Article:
Linked by Thom Holwerda on Mon 3rd Sep 2012 20:46 UTC, submitted by MOS6510
General Development I like this one: "By definition, a program is an entity that is run by the computer. It talks directly to the CPU and the OS. Code that does not talk directly to the CPU and the OS, but is instead run by some other program that does talk directly to the CPU and the OS, is not a program; it's a script." Here's the other eleven.
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C++
by kwan_e on Tue 4th Sep 2012 00:46 UTC
kwan_e
Member since:
2007-02-18

9. C (or C++) should be the first programming language (+24/-5) by hansen j

The first language should NOT be the easy one, it should be one that sets up the student's mind and prepare it for serious computer science.
C is perfect for that, it forces students to think about memory and all the low level stuff, and at the same time they can learn how to structure their code (it has functions!)


As a C++ apologist, I strongly disagree. I didn't start out on C/C++ and I sure as hell bet that all C/C++ proponents started out on simpler languages, even if they refuse to remember or acknowledge the first time they dabbled.

I started out on BASIC, Q and Casio, and through it learned how to structure complex programs even if the language doesn't seemingly allow it. Then I was forced to learn Pascal during high school because the teacher didn't know C. Of course, also learnt a bit of javascript along the way since making dynamic webpages were the thing to do.

By this idiot's logic, people should start with assembler. Assembler for modern architectures have a lot of structured programming extensions too. But pedagogy is not the same as bragging rights. The real issue with pedagogy in any language, programming or human, is how to express ideas succintly and concisely.

C++ has the added advantage that it really sucks ;) thus the students will understand why people had to come up with Java and C#.


I admit that it was learning Java at university (course standard, if not requirement) and then Python (self taught) that I understood many important programming and design principles. But those principles were what drew me BACK to C++. Once you read the stuff by Stroustrup and Sutter, they open your eyes to what C++'s proper usage is and how to choose which features not to use for which problems.

I think all the people who hate C++ are simply reacting out of fear. Early in their experience, they came across a problem they couldn't fix right away. Rather than facing their fears, they just reacted and cower for safety with garbage collection and inheritance and factories up the yin-yang.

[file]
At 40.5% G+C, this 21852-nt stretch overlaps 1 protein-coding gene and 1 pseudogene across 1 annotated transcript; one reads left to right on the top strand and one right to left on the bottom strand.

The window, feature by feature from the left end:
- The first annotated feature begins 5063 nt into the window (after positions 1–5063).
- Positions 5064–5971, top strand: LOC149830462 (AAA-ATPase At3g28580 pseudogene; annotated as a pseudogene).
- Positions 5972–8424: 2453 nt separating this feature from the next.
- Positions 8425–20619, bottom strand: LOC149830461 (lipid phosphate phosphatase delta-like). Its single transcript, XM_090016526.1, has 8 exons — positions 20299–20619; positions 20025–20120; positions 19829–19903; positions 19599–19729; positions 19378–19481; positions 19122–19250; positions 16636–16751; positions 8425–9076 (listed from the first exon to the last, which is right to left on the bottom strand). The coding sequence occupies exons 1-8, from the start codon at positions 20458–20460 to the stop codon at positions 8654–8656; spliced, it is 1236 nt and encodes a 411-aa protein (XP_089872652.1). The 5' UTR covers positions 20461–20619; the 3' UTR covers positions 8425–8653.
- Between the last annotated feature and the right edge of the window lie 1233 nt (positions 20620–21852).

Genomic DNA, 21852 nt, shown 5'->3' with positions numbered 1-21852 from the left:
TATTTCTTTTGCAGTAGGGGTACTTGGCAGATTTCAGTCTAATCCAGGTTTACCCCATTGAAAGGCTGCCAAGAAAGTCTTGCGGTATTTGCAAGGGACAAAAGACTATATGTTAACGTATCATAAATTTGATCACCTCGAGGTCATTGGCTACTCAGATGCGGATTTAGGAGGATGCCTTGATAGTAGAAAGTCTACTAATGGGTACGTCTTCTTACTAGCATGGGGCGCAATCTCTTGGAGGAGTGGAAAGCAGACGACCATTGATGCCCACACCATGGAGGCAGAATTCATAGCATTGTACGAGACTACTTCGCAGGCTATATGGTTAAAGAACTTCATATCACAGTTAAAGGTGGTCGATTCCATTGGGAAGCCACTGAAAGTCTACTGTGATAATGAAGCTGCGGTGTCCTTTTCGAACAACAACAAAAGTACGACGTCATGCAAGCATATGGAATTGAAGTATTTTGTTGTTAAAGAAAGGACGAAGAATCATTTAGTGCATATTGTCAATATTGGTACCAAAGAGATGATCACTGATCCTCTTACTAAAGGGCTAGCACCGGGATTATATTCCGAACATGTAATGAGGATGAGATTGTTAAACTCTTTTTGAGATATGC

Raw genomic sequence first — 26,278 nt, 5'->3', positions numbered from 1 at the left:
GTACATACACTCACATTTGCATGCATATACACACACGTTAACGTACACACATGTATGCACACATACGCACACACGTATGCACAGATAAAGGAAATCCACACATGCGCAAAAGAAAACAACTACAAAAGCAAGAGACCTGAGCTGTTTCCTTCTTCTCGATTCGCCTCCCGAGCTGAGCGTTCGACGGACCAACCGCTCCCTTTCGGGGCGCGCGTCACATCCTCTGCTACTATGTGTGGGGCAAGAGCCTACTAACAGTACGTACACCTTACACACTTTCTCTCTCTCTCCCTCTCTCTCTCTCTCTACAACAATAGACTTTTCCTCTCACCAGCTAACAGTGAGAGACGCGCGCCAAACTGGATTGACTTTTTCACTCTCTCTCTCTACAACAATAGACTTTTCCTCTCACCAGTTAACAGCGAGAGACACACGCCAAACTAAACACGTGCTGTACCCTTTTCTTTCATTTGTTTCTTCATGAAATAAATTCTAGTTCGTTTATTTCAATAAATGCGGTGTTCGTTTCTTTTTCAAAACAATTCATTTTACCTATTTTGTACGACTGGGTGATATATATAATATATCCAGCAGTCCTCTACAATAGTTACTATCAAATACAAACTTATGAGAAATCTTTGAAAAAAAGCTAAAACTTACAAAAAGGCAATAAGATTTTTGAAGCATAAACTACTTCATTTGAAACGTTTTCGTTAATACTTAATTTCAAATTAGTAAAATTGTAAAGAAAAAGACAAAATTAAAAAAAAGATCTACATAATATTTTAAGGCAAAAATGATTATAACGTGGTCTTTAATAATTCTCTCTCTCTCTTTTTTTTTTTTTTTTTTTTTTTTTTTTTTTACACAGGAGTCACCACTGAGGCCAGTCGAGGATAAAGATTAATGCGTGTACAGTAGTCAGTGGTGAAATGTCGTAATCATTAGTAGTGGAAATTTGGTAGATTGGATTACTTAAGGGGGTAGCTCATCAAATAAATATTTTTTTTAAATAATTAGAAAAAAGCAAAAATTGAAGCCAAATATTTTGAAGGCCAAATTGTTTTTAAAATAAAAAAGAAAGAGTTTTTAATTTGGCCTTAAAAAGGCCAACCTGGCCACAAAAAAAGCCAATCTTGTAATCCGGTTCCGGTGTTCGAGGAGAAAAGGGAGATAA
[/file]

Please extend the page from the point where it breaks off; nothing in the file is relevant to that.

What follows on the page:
In my experience neither Java or C# solves any problems in C++. They just have better IDEs and graphical debuggers, but that's about it.

Reply Score: 3

RE: C++
by satsujinka on Tue 4th Sep 2012 01:13 in reply to "C++"
satsujinka Member since:
2010-03-11

I'm a C proponent who started in C++...

Personally, my (biggest) issue with C++ is that it's simply too large of a language. If you get 10 people who say they know C++ chances are good that the only overlap is going to be the subset of C++ that is C.

C++ also reinvents a bunch of things from C (such as I/O) and it's debatable whether it actually improved them.

tl;dr. C++'s flexibility is both its strength and its weakness. It allows you to do all sorts of crazy things, but at the end of the day they're still crazy.

Reply Parent Score: 5

RE[2]: C++
by kwan_e on Tue 4th Sep 2012 01:49 in reply to "RE: C++"
kwan_e Member since:
2007-02-18

Personally, my (biggest) issue with C++ is that it's simply too large of a language. If you get 10 people who say they know C++ chances are good that the only overlap is going to be the subset of C++ that is C.


Yes, but the people who are really proficient with C++ will use the STL, which has no overlap with C, because C simply does not have the facility.

The biggest issue with C++ are people who come from it from the C perspective and don't use the language features that promote safety. The easiest thing, first of all, is to use vectors and strings rather than arrays. The next easiest is to use RAII rather than dynamic allocation.

C++ also reinvents a bunch of things from C (such as I/O) and it's debatable whether it actually improved them.


I wouldn't call it reinvention. They just OO'd some of the tedious bits.

tl;dr. C++'s flexibility is both its strength and its weakness. It allows you to do all sorts of crazy things, but at the end of the day they're still crazy.


I haven't had to do a crazy thing in C++ at all. Have a look at Qt. Aside from the MOC (which translates to standard C++ anyway), there is nothing crazy with Qt.

Reply Parent Score: 5